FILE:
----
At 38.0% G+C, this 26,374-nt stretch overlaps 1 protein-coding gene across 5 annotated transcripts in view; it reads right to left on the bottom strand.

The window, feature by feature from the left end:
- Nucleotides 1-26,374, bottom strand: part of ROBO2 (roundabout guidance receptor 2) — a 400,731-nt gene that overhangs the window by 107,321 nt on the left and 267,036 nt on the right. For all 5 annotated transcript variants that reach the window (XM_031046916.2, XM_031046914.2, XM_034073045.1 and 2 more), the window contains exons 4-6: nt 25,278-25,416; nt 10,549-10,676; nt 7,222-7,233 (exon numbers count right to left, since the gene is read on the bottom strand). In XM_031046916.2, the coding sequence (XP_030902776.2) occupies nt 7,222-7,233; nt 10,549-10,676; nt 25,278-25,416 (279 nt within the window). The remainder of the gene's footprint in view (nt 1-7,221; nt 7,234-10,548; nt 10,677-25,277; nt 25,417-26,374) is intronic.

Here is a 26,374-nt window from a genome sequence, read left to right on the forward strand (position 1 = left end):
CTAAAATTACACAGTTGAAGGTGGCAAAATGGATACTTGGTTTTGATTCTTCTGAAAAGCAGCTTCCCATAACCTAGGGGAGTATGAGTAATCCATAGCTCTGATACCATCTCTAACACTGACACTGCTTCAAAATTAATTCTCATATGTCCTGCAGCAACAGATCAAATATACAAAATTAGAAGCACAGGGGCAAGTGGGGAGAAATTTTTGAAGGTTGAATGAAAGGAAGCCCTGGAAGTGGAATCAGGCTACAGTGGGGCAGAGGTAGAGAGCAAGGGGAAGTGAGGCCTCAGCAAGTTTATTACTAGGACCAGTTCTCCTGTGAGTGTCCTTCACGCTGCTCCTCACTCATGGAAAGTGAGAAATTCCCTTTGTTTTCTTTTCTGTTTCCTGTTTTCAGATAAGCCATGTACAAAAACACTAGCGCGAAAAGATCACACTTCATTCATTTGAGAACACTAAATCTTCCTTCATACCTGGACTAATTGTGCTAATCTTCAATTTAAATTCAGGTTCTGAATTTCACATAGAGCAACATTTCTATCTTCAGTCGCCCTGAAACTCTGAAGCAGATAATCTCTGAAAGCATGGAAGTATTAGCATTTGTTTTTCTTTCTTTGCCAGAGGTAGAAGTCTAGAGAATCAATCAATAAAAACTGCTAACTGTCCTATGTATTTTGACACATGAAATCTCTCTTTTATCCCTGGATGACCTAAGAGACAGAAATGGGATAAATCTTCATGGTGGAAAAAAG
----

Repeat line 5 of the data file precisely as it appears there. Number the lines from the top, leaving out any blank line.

CTAAAATTACACAGTTGAAGGTGGCAAAATGGATACTTGGTTTTGATTCTTCTGAAAAGCAGCTTCCCATAACCTAGGGGAGTATGAGTAATCCATAGCTCTGATACCATCTCTAACACTGACACTGCTTCAAAATTAATTCTCATATGTCCTGCAGCAACAGATCAAATATACAAAATTAGAAGCACAGGGGCAAGTGGGGAGAAATTTTTGAAGGTTGAATGAAAGGAAGCCCTGGAAGTGGAATCAGGCTACAGTGGGGCAGAGGTAGAGAGCAAGGGGAAGTGAGGCCTCAGCAAGTTTATTACTAGGACCAGTTCTCCTGTGAGTGTCCTTCACGCTGCTCCTCACTCATGGAAAGTGAGAAATTCCCTTTGTTTTCTTTTCTGTTTCCTGTTTTCAGATAAGCCATGTACAAAAACACTAGCGCGAAAAGATCACACTTCATTCATTTGAGAACACTAAATCTTCCTTCATACCTGGACTAATTGTGCTAATCTTCAATTTAAATTCAGGTTCTGAATTTCACATAGAGCAACATTTCTATCTTCAGTCGCCCTGAAACTCTGAAGCAGATAATCTCTGAAAGCATGGAAGTATTAGCATTTGTTTTTCTTTCTTTGCCAGAGGTAGAAGTCTAGAGAATCAATCAATAAAAACTGCTAACTGTCCTATGTATTTTGACACATGAAATCTCTCTTTTATCCCTGGATGACCTAAGAGACAGAAATGGGATAAATCTTCATGGTGGAAAAAAG